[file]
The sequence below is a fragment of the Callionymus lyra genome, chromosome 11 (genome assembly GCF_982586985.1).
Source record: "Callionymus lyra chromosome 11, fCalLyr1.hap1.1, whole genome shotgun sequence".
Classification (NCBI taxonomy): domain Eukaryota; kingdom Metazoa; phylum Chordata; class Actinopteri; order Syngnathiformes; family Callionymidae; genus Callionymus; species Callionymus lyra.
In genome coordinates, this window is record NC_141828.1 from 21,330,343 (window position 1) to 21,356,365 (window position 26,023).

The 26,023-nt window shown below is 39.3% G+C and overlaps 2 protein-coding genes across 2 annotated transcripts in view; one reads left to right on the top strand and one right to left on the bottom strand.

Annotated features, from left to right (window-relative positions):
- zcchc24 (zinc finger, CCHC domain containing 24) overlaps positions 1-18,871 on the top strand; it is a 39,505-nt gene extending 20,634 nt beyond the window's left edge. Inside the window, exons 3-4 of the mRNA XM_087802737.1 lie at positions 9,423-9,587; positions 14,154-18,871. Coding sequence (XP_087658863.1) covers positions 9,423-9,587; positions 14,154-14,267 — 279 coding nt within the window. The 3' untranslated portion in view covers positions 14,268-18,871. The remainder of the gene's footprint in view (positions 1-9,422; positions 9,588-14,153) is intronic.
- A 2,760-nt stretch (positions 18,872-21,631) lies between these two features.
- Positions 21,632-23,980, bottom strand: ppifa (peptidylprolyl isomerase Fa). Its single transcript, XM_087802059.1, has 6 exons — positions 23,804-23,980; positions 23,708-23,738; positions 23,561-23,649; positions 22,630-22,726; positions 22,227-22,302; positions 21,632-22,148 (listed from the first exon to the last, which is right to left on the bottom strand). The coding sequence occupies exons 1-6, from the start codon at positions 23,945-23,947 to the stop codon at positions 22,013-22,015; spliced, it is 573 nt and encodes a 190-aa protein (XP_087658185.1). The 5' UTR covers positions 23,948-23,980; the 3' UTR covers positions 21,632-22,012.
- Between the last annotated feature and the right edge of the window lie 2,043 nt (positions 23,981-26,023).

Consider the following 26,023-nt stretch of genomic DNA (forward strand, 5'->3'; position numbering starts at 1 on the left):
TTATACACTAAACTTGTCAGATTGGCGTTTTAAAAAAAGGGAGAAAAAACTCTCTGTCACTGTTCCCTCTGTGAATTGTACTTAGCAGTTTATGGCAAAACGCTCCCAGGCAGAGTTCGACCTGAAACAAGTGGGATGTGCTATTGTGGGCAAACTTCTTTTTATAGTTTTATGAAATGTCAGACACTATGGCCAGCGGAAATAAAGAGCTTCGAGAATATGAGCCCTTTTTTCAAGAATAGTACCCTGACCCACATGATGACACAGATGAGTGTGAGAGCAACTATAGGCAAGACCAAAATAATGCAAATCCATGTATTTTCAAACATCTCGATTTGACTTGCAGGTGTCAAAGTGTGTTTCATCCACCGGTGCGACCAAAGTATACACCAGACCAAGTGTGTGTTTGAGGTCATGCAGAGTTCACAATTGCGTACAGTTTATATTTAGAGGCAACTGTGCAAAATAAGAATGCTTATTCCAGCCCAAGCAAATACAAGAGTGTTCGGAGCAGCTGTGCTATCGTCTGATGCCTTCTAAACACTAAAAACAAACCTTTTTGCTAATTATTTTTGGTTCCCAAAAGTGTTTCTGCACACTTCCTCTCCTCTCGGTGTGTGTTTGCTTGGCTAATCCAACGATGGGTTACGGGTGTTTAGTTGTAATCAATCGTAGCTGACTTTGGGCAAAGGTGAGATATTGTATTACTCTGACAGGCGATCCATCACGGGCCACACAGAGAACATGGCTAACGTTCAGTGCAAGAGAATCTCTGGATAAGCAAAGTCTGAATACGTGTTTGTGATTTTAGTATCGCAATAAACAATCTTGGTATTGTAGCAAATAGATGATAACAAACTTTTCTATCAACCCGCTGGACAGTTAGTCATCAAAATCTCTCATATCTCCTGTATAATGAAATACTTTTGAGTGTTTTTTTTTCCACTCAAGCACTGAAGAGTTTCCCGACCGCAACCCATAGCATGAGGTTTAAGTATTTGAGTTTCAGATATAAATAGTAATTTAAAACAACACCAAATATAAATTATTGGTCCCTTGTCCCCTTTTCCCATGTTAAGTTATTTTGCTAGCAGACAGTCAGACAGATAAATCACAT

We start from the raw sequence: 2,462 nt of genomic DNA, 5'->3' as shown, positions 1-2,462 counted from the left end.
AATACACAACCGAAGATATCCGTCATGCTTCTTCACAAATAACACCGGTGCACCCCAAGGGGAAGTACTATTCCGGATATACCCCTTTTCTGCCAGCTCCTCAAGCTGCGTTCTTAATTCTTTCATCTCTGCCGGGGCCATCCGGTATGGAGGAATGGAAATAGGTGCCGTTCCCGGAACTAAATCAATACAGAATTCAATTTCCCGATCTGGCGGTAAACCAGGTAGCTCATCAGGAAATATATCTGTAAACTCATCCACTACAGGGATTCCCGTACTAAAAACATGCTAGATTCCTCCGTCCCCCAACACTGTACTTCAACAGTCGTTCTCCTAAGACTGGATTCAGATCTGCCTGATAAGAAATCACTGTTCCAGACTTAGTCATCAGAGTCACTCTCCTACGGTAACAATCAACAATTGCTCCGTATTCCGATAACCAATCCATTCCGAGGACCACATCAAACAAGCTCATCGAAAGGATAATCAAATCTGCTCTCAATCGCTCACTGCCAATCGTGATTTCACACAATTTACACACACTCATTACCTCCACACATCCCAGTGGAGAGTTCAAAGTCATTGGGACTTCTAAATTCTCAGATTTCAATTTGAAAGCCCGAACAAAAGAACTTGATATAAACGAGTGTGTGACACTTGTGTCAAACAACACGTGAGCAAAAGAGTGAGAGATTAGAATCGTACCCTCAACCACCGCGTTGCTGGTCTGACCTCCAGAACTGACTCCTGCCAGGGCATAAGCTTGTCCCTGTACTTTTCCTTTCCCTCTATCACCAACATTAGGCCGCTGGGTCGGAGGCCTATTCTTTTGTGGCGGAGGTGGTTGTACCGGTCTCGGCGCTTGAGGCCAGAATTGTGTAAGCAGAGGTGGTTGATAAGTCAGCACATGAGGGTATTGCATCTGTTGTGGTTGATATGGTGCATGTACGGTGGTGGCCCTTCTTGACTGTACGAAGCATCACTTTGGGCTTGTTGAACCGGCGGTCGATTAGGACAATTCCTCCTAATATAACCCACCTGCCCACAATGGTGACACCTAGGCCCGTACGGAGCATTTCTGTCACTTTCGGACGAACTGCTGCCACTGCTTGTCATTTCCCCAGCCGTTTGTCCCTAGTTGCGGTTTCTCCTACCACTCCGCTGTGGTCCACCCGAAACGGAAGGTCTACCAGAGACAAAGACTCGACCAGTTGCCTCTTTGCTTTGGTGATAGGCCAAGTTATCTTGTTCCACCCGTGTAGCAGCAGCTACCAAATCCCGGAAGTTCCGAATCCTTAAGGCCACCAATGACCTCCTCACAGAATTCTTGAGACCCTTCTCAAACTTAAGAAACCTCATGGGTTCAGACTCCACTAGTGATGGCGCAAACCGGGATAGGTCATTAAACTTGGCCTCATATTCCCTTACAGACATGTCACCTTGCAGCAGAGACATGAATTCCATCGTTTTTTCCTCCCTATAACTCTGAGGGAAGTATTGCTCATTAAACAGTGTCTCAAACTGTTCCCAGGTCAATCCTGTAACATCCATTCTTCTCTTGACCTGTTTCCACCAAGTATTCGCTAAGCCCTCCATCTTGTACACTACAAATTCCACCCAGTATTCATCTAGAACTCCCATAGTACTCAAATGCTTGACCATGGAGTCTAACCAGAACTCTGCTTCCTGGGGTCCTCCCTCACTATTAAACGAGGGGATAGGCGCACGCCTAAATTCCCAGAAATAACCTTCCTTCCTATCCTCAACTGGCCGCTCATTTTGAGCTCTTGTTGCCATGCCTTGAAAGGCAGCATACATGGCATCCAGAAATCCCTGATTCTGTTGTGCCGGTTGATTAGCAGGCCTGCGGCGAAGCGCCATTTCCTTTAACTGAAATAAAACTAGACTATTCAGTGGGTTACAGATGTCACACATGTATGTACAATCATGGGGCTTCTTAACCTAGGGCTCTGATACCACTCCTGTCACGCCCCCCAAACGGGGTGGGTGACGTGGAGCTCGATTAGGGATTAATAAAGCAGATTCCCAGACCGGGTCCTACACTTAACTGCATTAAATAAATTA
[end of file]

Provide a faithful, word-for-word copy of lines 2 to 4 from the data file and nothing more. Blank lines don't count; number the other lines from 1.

Source record: "Callionymus lyra chromosome 11, fCalLyr1.hap1.1, whole genome shotgun sequence".
Classification (NCBI taxonomy): domain Eukaryota; kingdom Metazoa; phylum Chordata; class Actinopteri; order Syngnathiformes; family Callionymidae; genus Callionymus; species Callionymus lyra.
In genome coordinates, this window is record NC_141828.1 from 21,330,343 (window position 1) to 21,356,365 (window position 26,023).